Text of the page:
There exists such a thing known as the False Watermark. Unlike a Computer Watermark (which does not exist in paper), the False Watermark actually exists in paper. The False Watermark, like the true watermark, is apparent to a person looking at the paper in which it is created. The false aspect of the False Watermark has to do with how it is created.

   John Mathieson, a Scotsman, produced counterfeit bank notes similar to those produced for the Darlington (England) Bank in 1778. Within the paper he had produced there was a watermark which was so clever and, according to Dard Hunter: "tallied so precisely with the original that no discrepancies could be detected." A number of papermakers studied the watermarks in the counterfeit bank notes and proclaimed them to be genuine. They were convinced that they were created in the normal manner in which watermarks were created, but Mathieson claimed that they were not. He maintained that he had devised a secret method to produce the watermarks, and that if he were pardoned he would divulge the secret. His bid for freedom was rejected by the authorities, and so he took his secret watermark method to the grave. The watermark produced by Mathieson was undoubtedly a false watermark.

   A technique for creating a false watermark, which might have been the one Mathieson used consists of drawing a design on paper with a quill pen dipped in a solution composed of spermaceti (i.e. an oily substance drawn from the brains of a whale) and linseed oil of equal parts, melted in a water bath and then stirred till cold. Another recipe for a similar oily medium called for equal quantities of turpentine and Canada balsam, mixed together and agitated until the balsam is dissolved. Either of these two mixtures, when drawn on the surface of a sheet of paper will create a false watermark because the oil will cause the paper to appear somewhat transparent.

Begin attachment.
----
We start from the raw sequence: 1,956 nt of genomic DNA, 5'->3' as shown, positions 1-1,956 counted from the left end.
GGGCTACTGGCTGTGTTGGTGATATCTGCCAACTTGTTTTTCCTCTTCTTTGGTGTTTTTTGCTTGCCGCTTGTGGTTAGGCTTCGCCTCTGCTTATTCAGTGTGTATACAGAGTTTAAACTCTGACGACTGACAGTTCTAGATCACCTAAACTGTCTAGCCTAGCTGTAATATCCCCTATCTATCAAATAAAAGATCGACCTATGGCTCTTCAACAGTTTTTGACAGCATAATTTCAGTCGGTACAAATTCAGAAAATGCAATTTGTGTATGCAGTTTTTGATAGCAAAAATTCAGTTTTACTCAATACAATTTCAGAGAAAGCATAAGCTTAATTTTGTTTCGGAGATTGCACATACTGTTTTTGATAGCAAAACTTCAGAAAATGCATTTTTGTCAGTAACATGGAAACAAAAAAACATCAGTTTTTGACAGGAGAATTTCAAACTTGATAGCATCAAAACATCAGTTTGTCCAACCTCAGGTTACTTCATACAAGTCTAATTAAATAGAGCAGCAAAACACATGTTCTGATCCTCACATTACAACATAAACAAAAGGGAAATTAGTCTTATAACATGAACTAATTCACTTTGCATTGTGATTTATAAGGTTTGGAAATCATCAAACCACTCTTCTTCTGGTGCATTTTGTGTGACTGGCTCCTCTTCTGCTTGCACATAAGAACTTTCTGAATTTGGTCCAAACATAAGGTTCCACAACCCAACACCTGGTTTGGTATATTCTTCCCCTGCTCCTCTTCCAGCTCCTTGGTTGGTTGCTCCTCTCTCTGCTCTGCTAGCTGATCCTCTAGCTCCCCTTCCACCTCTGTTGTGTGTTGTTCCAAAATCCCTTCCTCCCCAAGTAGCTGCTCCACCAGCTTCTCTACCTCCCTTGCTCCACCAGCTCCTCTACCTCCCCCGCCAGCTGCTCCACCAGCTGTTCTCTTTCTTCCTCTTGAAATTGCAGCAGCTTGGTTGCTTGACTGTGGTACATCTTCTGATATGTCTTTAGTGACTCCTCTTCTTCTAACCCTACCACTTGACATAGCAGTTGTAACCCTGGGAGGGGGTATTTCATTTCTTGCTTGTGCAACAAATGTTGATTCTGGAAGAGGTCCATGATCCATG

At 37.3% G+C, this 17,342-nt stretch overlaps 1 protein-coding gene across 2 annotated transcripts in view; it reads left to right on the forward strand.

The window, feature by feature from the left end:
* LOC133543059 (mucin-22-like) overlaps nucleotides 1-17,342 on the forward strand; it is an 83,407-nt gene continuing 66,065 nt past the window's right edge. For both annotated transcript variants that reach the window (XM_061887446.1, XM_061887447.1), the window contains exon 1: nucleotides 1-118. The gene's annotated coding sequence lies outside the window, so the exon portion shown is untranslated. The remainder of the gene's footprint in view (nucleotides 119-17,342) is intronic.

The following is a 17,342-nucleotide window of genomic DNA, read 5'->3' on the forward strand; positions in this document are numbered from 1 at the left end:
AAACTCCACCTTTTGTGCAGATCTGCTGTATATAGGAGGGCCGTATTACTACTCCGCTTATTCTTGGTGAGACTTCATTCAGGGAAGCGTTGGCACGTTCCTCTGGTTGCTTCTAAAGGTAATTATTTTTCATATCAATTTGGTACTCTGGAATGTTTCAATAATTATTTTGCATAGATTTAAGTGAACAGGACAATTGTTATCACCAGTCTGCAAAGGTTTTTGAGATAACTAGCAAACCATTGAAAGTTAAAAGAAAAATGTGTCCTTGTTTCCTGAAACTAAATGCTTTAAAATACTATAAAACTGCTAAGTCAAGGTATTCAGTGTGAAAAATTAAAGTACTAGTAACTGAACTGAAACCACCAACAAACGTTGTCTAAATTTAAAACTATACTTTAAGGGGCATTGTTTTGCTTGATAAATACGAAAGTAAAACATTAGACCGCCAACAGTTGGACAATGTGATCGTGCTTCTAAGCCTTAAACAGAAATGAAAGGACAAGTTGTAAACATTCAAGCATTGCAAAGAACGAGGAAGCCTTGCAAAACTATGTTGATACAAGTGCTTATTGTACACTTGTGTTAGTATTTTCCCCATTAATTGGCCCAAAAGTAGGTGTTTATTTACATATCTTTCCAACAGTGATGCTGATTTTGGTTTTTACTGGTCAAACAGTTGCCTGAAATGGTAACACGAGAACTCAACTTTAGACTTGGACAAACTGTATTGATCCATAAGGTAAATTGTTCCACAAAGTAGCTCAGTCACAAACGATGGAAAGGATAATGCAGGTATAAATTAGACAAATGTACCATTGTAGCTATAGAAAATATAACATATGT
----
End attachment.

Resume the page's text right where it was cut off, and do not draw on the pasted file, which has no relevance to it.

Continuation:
At some time prior to 1870, the Englishman, Walter B. Woodbury patented a photographic process whereby a transparent image could be created by manipulating reflected light. By reflecting light through a transparent positive image, a faint grey positive image would be created, which 'read' as a watermark.

   Working independently, a number of individuals, including the Frenchmen, Davanne, Gobert, Jeanrenaud, Maquet and Marion, discovered another means to simulate a watermark without creating it in the production of the paper. They found that a "water-mark" could be created by pressing a blank sheet of paper onto a relief plate made from hardened gelatine. The resulting "water-mark" was a mirror image of the relief.

   There is also a thing identified by the International Association Of Paper Historians (IHP) as being an official 'type' of watermark, which should more appropriately be categorized as a False watermark: the Embossed watermark. Embossing is performed on paper on the underside of the web (i.e. wire side) after the majority of the moisture is removed from the paper pulp. Rather than being created as a true watermark is, at the wet end of the paper machine, with a resulting modification to the density of the pulp fibers, and therefore variation in the opacity of the paper, the embossing process simply impresses a design against the surface of the paper.